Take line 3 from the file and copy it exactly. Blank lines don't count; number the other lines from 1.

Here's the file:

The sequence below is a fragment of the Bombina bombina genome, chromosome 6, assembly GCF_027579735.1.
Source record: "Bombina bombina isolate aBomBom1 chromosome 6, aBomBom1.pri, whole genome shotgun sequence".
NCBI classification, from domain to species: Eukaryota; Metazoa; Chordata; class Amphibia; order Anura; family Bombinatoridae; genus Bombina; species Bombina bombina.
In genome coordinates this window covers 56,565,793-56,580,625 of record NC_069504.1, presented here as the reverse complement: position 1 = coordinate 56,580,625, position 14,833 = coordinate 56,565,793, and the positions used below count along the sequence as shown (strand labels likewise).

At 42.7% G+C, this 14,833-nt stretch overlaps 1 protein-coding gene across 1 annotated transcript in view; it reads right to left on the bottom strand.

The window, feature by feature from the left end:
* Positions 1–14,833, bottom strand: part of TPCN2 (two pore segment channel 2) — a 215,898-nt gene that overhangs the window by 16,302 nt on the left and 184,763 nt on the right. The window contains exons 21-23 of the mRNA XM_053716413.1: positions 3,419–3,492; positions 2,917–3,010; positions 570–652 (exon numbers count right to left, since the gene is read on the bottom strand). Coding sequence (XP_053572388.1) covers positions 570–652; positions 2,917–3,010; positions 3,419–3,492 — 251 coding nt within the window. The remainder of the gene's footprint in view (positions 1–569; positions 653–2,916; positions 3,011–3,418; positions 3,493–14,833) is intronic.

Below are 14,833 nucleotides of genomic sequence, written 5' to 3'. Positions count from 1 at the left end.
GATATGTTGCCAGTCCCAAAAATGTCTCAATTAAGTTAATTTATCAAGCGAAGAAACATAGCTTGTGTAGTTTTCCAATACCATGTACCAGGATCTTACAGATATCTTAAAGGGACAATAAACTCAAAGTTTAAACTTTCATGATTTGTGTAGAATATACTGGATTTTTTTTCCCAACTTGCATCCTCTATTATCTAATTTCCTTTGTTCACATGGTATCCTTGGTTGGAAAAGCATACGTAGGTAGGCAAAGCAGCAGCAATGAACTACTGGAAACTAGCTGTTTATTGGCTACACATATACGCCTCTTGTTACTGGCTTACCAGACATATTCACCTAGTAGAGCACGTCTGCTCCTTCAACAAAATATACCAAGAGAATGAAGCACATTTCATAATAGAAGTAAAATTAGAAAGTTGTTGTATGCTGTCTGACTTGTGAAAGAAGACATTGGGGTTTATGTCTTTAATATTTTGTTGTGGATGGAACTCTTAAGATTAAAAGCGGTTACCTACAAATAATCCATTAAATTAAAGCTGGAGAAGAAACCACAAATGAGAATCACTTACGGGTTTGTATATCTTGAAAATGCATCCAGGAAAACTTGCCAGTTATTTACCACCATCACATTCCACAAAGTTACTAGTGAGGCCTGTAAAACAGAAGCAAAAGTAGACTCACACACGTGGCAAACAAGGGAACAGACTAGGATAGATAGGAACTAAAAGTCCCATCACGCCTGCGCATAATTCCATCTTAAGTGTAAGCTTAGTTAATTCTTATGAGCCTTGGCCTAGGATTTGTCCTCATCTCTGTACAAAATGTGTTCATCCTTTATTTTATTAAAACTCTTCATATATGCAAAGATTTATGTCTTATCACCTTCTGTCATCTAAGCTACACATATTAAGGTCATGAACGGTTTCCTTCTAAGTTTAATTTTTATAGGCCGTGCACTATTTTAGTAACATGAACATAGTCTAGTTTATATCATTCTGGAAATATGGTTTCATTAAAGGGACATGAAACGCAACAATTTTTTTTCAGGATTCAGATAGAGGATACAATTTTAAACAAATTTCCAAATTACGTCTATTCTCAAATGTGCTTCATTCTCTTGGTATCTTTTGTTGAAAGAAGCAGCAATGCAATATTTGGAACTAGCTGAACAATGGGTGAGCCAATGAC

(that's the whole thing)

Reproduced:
NCBI classification, from domain to species: Eukaryota; Metazoa; Chordata; class Amphibia; order Anura; family Bombinatoridae; genus Bombina; species Bombina bombina.